The sanctions offensive against Russia ran out of steam this week. One unscientific proof was that Chanel instructed its shop assistants to withhold fancy handbags from would-be purchasers who planned to use them in Russia.
Had it occurred to the French fashion house that Russian customers might simply fib to counter staff in the Dubai boutiques? Buyers could simply say: “Of course, I will leave my handbag at home when I get back to Moscow — or, at the very least, I swear that if I do carry it, I will not take things out, then put them back in again.”
Seems to me there is a small enforcement problem here.
The composition of the Lex column provided a second unscientific proof that a shock-and-awe financial war had become a slower and more attritional conflict.
This week we wrote less about sanctions than we did about takeovers. Bosses and bankers were keeping their heads down while nation states were slinging serious trade curbs around. Now they are venturing back out again. “Business as usual” is still being transacted in very unusual circumstances.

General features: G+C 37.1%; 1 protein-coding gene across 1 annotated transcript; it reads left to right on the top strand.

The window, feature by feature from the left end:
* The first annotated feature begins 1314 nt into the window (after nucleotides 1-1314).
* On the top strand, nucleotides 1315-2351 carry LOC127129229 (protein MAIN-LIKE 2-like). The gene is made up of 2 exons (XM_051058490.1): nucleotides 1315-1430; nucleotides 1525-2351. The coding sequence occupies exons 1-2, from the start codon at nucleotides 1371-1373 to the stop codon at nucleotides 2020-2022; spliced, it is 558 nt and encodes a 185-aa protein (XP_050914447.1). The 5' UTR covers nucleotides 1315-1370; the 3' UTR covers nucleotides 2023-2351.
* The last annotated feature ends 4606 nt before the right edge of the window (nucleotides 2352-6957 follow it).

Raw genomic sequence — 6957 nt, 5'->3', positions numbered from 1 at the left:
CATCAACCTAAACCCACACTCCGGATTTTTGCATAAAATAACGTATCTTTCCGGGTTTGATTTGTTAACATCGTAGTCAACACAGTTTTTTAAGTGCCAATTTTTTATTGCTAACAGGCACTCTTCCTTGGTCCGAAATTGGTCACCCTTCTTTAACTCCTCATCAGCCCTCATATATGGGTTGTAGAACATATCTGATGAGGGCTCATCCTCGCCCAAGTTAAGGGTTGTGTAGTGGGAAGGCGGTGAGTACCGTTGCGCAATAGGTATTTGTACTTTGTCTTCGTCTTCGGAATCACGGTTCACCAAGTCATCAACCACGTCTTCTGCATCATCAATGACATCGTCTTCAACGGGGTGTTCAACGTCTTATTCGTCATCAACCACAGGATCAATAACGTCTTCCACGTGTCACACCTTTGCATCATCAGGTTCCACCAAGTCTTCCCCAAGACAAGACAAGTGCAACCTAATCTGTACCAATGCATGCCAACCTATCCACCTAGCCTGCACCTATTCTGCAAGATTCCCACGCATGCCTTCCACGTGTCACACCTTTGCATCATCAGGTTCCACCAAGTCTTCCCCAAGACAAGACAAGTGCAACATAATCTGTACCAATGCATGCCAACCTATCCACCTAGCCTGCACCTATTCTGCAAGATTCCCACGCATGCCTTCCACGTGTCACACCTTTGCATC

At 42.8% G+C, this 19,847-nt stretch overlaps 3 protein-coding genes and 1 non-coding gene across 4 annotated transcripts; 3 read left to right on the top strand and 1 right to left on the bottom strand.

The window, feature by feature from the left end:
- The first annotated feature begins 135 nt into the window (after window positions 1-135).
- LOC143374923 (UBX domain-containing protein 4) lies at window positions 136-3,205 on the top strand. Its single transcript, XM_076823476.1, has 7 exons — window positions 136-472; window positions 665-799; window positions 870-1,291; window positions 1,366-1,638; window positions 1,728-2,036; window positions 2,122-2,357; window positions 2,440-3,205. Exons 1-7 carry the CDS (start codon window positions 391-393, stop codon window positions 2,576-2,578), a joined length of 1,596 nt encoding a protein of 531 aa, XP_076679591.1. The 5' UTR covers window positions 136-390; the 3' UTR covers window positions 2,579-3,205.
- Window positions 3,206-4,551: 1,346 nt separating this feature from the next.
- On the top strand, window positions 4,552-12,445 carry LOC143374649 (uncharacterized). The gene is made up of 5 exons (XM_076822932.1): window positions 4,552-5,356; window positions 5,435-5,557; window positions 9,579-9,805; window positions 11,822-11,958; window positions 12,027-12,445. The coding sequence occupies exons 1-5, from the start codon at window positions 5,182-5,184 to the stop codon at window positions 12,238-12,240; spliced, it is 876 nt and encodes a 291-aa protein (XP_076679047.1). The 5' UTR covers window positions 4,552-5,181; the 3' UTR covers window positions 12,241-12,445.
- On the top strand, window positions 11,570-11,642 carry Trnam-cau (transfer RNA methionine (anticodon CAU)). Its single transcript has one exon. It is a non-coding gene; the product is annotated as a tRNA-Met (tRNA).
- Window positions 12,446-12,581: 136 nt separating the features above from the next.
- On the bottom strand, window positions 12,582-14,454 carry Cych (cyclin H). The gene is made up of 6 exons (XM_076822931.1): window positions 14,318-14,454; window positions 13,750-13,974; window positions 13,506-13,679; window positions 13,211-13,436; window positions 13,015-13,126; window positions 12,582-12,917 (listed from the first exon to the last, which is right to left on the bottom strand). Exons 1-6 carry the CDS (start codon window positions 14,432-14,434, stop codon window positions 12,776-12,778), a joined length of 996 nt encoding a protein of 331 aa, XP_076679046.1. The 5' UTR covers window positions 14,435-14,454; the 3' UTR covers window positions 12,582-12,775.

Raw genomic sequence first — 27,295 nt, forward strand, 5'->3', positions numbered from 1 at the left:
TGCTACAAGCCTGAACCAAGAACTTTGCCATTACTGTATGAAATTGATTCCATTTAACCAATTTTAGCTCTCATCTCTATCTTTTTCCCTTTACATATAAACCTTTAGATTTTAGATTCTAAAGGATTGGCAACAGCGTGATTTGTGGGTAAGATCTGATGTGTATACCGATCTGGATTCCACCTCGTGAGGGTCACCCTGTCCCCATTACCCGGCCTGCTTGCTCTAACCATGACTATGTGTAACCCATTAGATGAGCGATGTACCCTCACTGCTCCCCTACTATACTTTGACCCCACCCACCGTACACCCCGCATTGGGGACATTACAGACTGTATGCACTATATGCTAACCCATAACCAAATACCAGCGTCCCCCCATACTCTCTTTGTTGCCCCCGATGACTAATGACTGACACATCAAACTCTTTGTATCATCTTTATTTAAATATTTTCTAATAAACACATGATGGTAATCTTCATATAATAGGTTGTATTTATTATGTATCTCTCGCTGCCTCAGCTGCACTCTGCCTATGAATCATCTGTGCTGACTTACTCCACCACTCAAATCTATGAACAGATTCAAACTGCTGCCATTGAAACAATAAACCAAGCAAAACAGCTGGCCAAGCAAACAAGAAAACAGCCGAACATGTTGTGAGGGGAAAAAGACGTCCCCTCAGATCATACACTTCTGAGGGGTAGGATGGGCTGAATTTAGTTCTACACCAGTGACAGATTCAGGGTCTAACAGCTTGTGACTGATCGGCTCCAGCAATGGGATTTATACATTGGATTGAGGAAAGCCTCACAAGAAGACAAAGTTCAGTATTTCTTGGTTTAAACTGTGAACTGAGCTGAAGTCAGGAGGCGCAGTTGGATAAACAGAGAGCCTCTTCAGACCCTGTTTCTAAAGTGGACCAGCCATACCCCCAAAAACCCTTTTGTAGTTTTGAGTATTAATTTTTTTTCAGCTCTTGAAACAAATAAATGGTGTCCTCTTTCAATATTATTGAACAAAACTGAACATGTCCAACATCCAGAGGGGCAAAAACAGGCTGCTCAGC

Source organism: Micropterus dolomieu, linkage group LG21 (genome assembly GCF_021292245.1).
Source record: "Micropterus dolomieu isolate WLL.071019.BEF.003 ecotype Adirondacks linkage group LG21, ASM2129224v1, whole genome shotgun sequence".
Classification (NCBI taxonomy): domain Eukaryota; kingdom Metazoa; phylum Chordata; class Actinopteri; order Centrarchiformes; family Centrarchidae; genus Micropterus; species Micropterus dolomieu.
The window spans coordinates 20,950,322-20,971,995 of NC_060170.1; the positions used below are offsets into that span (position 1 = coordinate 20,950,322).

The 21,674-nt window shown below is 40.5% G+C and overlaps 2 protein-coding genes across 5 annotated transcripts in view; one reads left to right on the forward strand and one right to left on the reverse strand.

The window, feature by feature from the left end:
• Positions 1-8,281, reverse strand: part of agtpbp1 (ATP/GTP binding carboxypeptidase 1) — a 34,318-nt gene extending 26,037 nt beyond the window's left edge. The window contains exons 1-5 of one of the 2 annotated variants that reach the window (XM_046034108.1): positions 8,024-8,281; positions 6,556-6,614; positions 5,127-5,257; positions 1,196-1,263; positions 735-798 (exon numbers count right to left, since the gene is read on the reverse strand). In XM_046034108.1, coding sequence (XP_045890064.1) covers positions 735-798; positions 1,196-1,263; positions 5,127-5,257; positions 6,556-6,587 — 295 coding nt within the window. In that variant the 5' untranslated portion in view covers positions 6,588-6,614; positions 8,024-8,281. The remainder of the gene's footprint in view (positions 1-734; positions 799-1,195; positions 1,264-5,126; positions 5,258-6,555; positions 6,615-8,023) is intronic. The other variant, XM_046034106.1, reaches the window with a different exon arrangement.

I’ve split my selection of stories into three sections for easy reading. Please let me know what you think of our coverage, including any subjects we should tackle, at email@example.com.
Dealmaking in an age of uncertainty
Activity picked up this week. Unsurprisingly, it had a defensive flavour.
The heavyweight contest for Italy’s Atlantia offers everything a spectator could want: a whopping €55bn enterprise value, the involvement of Spanish and Italian tycoons, and competing firepower from US alternative asset giants Blackstone and Brookfield.